Korean Air has ordered $300 million worth of GP7200s from the Engine Alliance to power its Airbus A380s. The carrier has ordered 23 engines for the five A380s it has on firm order and will take another 13, worth a further $170 million, if it exercises its options for three more.
Engine Alliance GP7000
Everything is going very well with the Rolls-Royce Trent 900, which has logged more than 400 engine hours aboard the Airbus A380 since the very large airliner’s April 27 first flight, according to managing director (airline) Charles Cuddington. With almost 20 flights completed by the beginning of June, initial engine performance is said to be “better than spec,” reflecting earlier experience on the A340 flying testbed.
“We want the subsidy issue to go away. It’s not beneficial to either side,” said Eric Hinson, Honeywell Aerospace’s vice president for Europe, the Middle East, Africa and the Commonwealth of Independent States. Hinson’s view on the increasingly bitter feud between Europe and America over government support for airliner programs appears to have nothing to do with politics. It’s pure business.
Less than 50 days after the A380’s first flight, Airbus has reported an essentially satisfactory start to the very large jetliner’s test program. Preliminary results include “excellent” comfort up to the M 0.89 maximum operating Mach number, with cruise performance said to be “on target,” a spokesman said.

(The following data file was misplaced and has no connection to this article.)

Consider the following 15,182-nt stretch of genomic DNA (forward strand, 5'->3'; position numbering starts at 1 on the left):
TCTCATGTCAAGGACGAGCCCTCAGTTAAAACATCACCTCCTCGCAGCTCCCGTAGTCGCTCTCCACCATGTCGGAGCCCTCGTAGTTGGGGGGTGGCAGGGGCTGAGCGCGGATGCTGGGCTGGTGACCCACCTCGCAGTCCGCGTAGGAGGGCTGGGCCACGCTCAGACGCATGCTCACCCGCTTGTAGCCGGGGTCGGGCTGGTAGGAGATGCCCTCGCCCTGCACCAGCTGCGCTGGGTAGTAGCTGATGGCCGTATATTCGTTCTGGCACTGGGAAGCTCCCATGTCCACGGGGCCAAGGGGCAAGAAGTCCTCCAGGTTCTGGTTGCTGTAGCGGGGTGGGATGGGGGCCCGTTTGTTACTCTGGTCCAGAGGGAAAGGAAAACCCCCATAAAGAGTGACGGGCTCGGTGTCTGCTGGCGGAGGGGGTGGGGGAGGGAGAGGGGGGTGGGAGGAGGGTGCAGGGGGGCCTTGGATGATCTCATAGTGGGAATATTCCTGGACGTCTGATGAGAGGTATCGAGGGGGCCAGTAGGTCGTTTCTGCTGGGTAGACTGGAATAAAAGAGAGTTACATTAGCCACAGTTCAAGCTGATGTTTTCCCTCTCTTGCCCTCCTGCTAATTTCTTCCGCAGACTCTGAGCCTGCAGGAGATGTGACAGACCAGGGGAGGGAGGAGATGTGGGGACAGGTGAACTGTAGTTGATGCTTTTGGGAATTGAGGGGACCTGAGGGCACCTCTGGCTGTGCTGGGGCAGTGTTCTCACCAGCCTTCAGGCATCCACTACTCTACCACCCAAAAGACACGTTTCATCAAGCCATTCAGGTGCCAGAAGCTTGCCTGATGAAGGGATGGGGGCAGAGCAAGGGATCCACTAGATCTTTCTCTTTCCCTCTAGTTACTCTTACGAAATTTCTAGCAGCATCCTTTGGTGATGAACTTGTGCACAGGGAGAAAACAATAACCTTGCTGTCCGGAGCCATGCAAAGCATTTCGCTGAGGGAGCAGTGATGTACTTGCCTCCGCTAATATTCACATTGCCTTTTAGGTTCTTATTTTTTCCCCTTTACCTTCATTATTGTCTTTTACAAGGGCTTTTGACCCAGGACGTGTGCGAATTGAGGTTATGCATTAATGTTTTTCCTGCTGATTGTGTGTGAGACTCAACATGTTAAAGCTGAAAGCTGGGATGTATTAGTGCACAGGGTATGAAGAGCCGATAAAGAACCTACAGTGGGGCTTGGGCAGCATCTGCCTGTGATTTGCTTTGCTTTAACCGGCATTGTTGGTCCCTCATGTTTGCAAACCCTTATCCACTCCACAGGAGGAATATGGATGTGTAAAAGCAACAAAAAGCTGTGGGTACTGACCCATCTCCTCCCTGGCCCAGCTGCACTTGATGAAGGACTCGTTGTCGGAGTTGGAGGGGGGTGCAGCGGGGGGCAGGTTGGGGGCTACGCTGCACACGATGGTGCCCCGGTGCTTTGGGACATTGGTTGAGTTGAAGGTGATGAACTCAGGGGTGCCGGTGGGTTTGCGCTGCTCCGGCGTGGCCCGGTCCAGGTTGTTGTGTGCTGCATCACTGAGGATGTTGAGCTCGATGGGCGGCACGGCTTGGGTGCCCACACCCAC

With almost 150 flights and well over 500 hours of test flying behind it, the Airbus A380 very large airliner’s participation at Dubai 2005 marks only its second airshow presence since the maiden flight last April. The program has been boosted this month by visits to airports in Europe and the Asia/Pacific region that will host early scheduled passenger services slated to begin with Singapore Airlines around the end of next year.
Two years after signing the deal at the 2003 Dubai airshow, Emirates Airline and General Electric are forging ahead with construction of a huge new engine test facility at Dubai airport. The 6,000-sq-ft, $45 million building, set to open in January 2007, will house an indoor test stand with a data acquisition system and engine “preparation to test” area.
Emirates Airline is constructing a new engineering center, engine test facility and headquarters–all of which it expects to open by January 2007. The $353 million engineering center will sit on a 136-acre site on the north side of Dubai International Airport and rank as one of the biggest civil aviation maintenance facilities in the world.
The General Electric/Pratt & Whitney Engine Alliance partnership was last month awarded certification of the GP7200 by the U.S. Federal Aviation Administration (FAA) and is now preparing for its first flight powering the giant Airbus A380 airliner.
Airbus’ confirmation that it is to go ahead with the A350 XWB, requiring much higher thrust engines than the original A350, has put the cat among the pigeons in the U.S. engine industry, with General Electric and Pratt & Whitney apparently poles apart on what they will offer.
Delays to the A380 program have not made things any easier for major suppliers such as the Engine Alliance (Hall 4 Stand A9), which currently has its first four production GP7200 engines mounted on an aircraft at Toulouse waiting for clearance to begin flight tests.